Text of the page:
This report examines the reasons why housing policy for the poor has arguably been troubled and ineffective, and sketches both an overall vision and specific details of an alternative policy, one based on ongoing, already-successful initiatives. Among the key points in this guide:
- The problems of public housing and related subsidy programs are less the result of poor maintenance and design than a fundamental misunderstanding of the role which housing plays in social and economic life.
- Replacement policies which emphasize subsidized rentals, whether in renovated buildings or through individual housing subsidies (“vouchers”), risk creating a new generation of problems and complications, including the further undermining of the social structure of civil society in poor neighborhoods.
- Housing must be seen as more than a physical good. Instead, it must be viewed as part of a social system, a system which this report calls the housing ladder. The concept of the housing ladder is based on the notion that to best serve the most people, the fullest possible range of privately-owned housing types must be built—ranging from single rooms which may not even have a full bath to mansions on large acreages. The combination of striving to move up the ladder from one type to another, and the need to protect the value of one's housing investment, play a key role in maintaining the social fabric of neigbhorhoods, especially very poor ones.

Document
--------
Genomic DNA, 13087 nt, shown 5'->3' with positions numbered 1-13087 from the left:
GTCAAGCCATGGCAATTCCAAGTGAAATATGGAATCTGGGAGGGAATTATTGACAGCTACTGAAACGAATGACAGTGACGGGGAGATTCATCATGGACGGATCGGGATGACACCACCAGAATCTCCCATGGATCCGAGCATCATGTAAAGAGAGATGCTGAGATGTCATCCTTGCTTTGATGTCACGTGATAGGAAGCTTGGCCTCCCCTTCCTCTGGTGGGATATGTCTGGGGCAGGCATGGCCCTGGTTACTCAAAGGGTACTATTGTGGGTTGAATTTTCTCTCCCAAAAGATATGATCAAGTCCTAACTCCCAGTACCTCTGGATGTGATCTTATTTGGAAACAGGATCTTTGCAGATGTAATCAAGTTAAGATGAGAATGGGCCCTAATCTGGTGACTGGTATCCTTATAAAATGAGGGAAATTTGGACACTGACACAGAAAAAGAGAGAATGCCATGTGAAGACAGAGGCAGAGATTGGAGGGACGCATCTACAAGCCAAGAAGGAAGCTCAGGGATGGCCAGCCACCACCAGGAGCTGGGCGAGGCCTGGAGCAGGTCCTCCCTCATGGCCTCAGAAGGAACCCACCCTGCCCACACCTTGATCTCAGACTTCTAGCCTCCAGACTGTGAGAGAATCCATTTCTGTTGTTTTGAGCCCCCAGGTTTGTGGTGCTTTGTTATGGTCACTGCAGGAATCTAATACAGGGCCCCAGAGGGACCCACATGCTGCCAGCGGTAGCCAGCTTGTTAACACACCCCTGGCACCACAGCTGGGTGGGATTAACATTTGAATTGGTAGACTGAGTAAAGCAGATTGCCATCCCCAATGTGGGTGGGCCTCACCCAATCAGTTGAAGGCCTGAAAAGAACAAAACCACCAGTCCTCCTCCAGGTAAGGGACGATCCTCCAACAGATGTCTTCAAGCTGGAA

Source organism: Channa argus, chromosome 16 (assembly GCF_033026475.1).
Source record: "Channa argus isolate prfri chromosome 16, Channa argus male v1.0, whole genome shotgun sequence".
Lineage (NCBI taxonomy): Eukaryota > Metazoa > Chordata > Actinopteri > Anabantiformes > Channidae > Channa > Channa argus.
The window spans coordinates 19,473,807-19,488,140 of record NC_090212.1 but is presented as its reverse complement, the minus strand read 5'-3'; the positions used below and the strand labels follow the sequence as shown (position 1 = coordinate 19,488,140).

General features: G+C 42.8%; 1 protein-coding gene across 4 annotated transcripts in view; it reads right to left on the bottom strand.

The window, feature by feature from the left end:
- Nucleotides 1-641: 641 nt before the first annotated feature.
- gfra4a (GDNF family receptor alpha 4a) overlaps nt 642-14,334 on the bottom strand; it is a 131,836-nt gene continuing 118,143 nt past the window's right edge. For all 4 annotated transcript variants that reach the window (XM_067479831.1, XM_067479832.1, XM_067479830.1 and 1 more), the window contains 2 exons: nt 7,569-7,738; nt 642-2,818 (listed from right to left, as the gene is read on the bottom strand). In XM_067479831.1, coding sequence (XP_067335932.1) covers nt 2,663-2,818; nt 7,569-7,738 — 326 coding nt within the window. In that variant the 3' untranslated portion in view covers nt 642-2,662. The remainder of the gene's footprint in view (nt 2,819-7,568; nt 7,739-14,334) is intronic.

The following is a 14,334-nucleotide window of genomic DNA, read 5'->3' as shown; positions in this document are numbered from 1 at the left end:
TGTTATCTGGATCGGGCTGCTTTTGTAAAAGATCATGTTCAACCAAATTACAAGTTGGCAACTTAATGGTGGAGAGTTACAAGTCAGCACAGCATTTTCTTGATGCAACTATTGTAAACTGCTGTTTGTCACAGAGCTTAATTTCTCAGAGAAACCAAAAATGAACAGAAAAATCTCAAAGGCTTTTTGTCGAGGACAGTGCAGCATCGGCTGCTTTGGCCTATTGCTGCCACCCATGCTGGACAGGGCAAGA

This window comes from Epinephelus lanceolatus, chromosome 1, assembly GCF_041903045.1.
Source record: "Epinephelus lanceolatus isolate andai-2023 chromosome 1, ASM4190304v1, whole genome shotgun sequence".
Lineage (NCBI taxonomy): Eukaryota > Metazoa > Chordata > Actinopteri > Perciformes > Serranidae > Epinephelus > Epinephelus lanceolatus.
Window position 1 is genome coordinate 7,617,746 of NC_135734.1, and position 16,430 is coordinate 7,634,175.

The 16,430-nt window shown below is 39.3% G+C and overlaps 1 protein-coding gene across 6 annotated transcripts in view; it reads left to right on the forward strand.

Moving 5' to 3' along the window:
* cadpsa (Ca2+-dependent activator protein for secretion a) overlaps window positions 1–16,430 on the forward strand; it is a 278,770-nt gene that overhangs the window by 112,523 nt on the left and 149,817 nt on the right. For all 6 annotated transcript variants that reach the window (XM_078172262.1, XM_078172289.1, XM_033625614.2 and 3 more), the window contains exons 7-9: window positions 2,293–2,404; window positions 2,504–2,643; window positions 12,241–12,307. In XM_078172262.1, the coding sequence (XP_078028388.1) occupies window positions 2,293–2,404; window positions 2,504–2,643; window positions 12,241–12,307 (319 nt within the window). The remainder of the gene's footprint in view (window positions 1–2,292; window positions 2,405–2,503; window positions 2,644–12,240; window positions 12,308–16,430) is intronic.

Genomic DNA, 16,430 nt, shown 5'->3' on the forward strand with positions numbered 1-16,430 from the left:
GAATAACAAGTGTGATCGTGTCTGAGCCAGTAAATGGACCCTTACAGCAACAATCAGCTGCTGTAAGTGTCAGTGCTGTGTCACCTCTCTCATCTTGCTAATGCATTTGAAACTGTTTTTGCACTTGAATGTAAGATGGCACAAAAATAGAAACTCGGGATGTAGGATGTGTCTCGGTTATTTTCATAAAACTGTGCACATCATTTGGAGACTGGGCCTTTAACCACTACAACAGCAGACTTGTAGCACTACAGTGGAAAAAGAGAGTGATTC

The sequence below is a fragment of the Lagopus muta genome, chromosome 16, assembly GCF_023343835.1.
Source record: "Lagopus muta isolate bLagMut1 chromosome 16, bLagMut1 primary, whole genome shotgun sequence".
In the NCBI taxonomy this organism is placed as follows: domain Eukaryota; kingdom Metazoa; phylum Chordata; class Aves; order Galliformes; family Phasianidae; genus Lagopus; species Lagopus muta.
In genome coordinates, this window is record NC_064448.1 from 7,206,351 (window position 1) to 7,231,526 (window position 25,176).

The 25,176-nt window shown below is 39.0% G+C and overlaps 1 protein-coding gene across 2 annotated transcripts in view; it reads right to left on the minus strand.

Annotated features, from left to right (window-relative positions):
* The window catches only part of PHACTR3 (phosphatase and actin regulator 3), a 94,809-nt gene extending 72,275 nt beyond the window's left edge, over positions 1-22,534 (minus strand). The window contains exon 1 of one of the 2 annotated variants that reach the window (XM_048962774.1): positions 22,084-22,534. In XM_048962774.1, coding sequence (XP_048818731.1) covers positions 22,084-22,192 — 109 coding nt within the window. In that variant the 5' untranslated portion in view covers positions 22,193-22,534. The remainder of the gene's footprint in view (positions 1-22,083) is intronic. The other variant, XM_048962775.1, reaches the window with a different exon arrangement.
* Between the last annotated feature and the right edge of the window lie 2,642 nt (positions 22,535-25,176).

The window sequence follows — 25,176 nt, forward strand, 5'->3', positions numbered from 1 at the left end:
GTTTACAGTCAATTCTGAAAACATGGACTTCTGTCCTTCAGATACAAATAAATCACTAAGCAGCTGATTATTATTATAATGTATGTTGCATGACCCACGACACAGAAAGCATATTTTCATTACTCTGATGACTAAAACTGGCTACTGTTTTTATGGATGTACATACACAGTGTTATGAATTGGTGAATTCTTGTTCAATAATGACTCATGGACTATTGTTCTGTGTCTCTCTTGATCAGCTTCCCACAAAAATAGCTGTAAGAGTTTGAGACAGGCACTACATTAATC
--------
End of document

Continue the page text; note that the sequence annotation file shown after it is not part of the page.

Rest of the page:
- The concept of the housing ladder is based on a reading of historical data which shows that private, owner-occupied or “owner-present” housing has played a key role in the lives of those of modest means.
- The report identifies initiatives–private, public and nonprofit–which have begun to “repair”: the housing ladder–that is, to build, or facilitate the construction of types of housing which regulation or a preference for deep subsidy programs had in recent decades made difficult to build. These examples are chosen to point the way toward a new housing vision.